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Very Important String Questions

 
Liang Anmian
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I really don't understand this concept at all. Look at the following code:



When I run the code, the message actually prints out! I thought the equality operator tests only if 2 references refer to the same object? I clearly thought that the JVM will create 2 different strings in this scenario. After a while, I thought that maybe it's because the JVM searches the String Pool and realize that it can reuse the same string for the second reference, that's why the if statement becomes true.

BUT, what about this:



Now the message doesn't come out! What is happening?

What if there's a question asking me how many String objects are created altogether in a snippet of code? If there are identical strings in the code snippet, how do I know if the JVM will search the String Constant Pool? For example, this code snippet is from my study guide:



So according to the code above, how many String objects are created? Is it 3 or 4? It can be 4 because the first line may create 2 strings, one for variable x, and one for the method argument. But it can also be 3 because if the JVM reuses the same String object from the String Constant Pool, then only 1 String object is created for the first line.

Or am I being paranoid here, since the String Constant Pool may not be playing a part here. Haha!
[ January 13, 2005: Message edited by: Liang Anmian ]
 
Nathaniel Stoddard
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String literals in your source code will only be created once and in one place: the constant string pool.

So, "String" == "String" ... will make only one actual String in the constant string pool, which is why the equality operator returns true. I didn't read your whole post. Hopefully you were still asking about the same thing further down.
 
Barry Gaunt
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Please check the recent posts in this forum, this has been discussed in depth not so long ago. If you are lucky the topic may even have a relevent title.

And also read very carefully the String class API for the trim() method.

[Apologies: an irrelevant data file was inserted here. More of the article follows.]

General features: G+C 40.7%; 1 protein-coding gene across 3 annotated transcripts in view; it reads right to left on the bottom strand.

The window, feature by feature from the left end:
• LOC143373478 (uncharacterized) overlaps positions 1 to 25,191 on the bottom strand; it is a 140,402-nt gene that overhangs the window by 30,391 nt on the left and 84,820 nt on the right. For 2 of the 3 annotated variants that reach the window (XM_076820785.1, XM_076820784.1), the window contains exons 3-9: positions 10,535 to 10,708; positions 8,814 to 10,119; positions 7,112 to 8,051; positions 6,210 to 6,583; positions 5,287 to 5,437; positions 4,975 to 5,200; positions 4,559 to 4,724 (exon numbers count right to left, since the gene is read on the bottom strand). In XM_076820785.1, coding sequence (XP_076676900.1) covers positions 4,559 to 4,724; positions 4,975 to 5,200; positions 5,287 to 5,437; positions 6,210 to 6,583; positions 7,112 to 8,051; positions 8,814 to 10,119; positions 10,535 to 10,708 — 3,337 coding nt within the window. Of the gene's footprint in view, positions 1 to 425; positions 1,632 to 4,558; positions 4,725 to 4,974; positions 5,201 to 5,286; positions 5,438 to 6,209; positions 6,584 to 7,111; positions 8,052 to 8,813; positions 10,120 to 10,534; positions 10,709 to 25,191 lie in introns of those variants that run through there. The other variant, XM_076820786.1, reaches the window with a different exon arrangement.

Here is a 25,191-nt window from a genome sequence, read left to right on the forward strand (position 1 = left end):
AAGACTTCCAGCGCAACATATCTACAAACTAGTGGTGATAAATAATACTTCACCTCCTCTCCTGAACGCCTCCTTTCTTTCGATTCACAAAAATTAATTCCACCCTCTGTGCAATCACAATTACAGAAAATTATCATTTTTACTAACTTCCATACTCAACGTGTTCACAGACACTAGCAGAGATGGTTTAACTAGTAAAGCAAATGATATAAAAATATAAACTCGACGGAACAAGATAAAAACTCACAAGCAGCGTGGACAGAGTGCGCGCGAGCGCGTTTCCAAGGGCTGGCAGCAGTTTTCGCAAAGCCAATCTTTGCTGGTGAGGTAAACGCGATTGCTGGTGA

[ January 13, 2005: Message edited by: Barry Gaunt ]
 
Mark Spritzler
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Basically, String literals in code will have the String be created once on the String Constant Pool.

Mark
 
Vivek Mongolu
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code:

if ("String ".trim() == "String") System.out.println("Equal");

trim() wud create a new String object on the heap and since they refer to two different objects it prints out nothing.

code:

String x = new String("xyz");
y = "abc";
x = x + y;

This will actually create 4 objects
"xyz" and "abc" literals in String pool

initial x object referring to "xyz" and another object after concatenation
x object referring to "xyzabd". both these are on heap.

hope this is clear
 
Surendra Kumar
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Does the x reference refers to xyz on the string pool, then in that case it is only one object, which means in total only 3 objects.
 
Jay Pawar
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x will be created on the heap that is the object 1
the remaining 3 objects are

xyz
abc
xyzabc

they will be created in String literal pool.

Hope that helps you.
 
Surendra Kumar
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Do you mean the object on the heap created from

String x = new String("xyz");

is different from the "xyz" on String pool?



 
Barry Gaunt
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Originally posted by Surendra Kumar:
Do you mean the object on the heap created from

String x = new String("xyz");

is different from the "xyz" on String pool?





Yes, it is a different object. Read the String class API for the String(String) constructor.
[ January 14, 2005: Message edited by: Barry Gaunt ]
 
Liang Anmian
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Oops. Forgotten to thank you guys for the replies. They are very helpful.
 
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